Motivation and emotion/Book/2020/ERG theory
What is Alderfer's ERG theory?
Overview[edit | edit source]
Alderfer's Existence, Relatedness and Growth (ERG) theory is a multi-directional revision of Malsow's Hierarchy of Needs. ERG separates Maslow's pyramid into three components that a individual is motivated by to transcend or transgress dependent on there emotional position. Further, Alderfer's ERG model allows for individuals to focus on more than one need at a time, allowing more flexibility in the framework (Snow, 2019).
This book chapter will attempt to illustrate;
- What is ERG Theory,
- The current research and operationtialism of ERG,
- And the applications of ERG to the real world.
What is ERG theory[edit | edit source]
The ERG model is a movement between, its three classifications, using the processes of satisfaction-progression and frustration-regression (Snow, 2019).
- Existence, the first level of needs. comprised of survival, the safety and basic physiological needs of the individual (Snow, 2019).
- Relatedness, social motivations, interpersonal and intrapersonal needs, the ability to shear feelings and thoughts for example being accepted (Snow, 2019).
- Growth, is locked into the development of ones potential. it involves the needs of productive and creative efforts within the environment to capitalise on opportunities (Snow, 2019).
Research and operationalism[edit | edit source]
Although a relatively old theory in psychology, ERG theory has not held much interest in comparison to other motivation models.
- What it has to do with motivation (Arnolds & Boshoff, 2002; Snow, 2019)
- Measures (Alderfer, Kaplan & Smith, 1974; Bláfoss Ingvardson et al., 2020; Arnolds & Boshoff, 2002)
- Lack of academic literature (Arnolds & Boshoff, 2002; Caulton, 2012)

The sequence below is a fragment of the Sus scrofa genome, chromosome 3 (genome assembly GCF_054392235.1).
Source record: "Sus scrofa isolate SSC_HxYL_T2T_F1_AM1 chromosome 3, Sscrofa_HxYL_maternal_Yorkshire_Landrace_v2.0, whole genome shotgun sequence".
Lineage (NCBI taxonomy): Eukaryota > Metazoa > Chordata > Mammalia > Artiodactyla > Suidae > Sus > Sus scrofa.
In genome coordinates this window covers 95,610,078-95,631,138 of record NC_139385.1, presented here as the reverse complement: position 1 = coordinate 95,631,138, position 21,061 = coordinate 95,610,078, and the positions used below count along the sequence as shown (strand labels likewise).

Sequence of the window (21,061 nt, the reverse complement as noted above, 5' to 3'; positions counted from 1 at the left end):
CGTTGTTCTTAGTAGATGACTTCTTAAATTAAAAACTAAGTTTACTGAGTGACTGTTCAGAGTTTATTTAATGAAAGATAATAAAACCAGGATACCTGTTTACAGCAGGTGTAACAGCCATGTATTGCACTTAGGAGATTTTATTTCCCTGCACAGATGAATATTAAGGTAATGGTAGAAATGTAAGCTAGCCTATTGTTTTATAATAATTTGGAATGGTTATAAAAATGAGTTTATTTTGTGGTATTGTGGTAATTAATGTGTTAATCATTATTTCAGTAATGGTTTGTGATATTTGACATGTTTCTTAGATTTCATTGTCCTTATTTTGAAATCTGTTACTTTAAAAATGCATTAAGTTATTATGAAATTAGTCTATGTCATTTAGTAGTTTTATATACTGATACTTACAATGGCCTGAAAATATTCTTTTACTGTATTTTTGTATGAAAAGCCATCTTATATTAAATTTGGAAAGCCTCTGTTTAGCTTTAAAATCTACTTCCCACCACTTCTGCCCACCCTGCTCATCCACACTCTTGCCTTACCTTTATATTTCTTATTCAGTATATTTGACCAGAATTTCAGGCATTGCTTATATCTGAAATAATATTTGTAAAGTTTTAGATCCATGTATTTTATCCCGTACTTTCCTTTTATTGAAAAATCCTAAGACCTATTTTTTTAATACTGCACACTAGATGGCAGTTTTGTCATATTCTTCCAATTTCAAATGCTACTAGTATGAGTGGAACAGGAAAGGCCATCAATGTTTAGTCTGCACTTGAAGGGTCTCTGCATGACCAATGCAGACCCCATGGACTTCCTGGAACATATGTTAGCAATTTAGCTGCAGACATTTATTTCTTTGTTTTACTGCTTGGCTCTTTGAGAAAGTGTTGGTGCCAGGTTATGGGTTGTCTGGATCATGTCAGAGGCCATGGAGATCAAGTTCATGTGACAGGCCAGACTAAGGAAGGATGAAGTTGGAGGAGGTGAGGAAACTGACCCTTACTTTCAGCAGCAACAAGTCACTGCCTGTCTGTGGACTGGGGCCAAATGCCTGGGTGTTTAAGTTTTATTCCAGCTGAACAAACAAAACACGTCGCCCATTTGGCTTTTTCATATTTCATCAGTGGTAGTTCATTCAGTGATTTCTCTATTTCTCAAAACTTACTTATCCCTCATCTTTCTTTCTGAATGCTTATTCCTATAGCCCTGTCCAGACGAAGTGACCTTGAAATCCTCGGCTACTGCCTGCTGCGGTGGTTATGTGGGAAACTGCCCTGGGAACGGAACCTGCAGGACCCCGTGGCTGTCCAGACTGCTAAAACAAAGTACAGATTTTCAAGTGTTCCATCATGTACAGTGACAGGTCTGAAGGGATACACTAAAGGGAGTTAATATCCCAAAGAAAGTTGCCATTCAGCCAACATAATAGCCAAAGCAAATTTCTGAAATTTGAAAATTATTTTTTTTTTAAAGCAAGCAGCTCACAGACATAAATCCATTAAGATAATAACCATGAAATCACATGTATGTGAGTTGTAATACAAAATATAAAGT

Application of ERG theory[edit | edit source]
There are many applications that ERG theory has been applied too.
- Development (Arnolds & Boshoff, 2002; Poulou & Norwich, 2019)
- Job performance/productivity (Arnolds & Boshoff, 2002; Caulton, 2012)
- Travel (Bláfoss Ingvardson et al., 2020)
- Leadership (Sosik et al., 2013)
Conclusion[edit | edit source]
See also[edit | edit source]
References[edit | edit source]
Arnolds, C. A., & Boshoff, C. (2002). Compensation, esteem valence and job performance: An empirical assessment of Alderfer’s ERG theory. The International Journal of Human Resource Management, 13(4), 697–719. https://doi-org.ezproxy.canberra.edu.au/10.1080/09585190210125868 Bláfoss Ingvardson, J., Kaplan, S., de Abreu e Silva, J., di Ciommo, F., Shiftan, Y., & Nielsen, O. (2020). Existence, relatedness and growth needs as mediators between mode choice and travel satisfaction: evidence from Denmark. Transportation (Dordrecht), 47(1), 337–358. https://doi.org/10.1007/s11116-018-9886-3
Caulton, J. R. (2012). The development and use of the theory of ERG: A literature review. Emerging Leadership Journeys, 5(1), 2-8.
David Snow. (2019). The Big Picture: How the New Use of an Old Theory will Enhance Leaders’ Perspective on Management. The Journal of Applied Business and Economics, 21(1), 117–130. https://doi.org/10.33423/jabe.v21i1.662
Poulou, M., & Norwich, B. (2019). Adolescent students’ psychological needs: Development of an existence, relatedness, and growth needs scale. International Journal of School & Educational Psychology: IJSEP Supplemental Issue 2019, 7(sup1), 75–83. https://doi.org/10.1080/21683603.2018.1479320
Sosik, J. J., Chun, J. U., Blair, A. L., & Fitzgerald, N. A. (2013). Possible selves in the lives of transformational faith community leaders. Psychology of Religion and Spirituality, 5(4), 283–293. https://doi-org.ezproxy.canberra.edu.au/10.1037/a0032646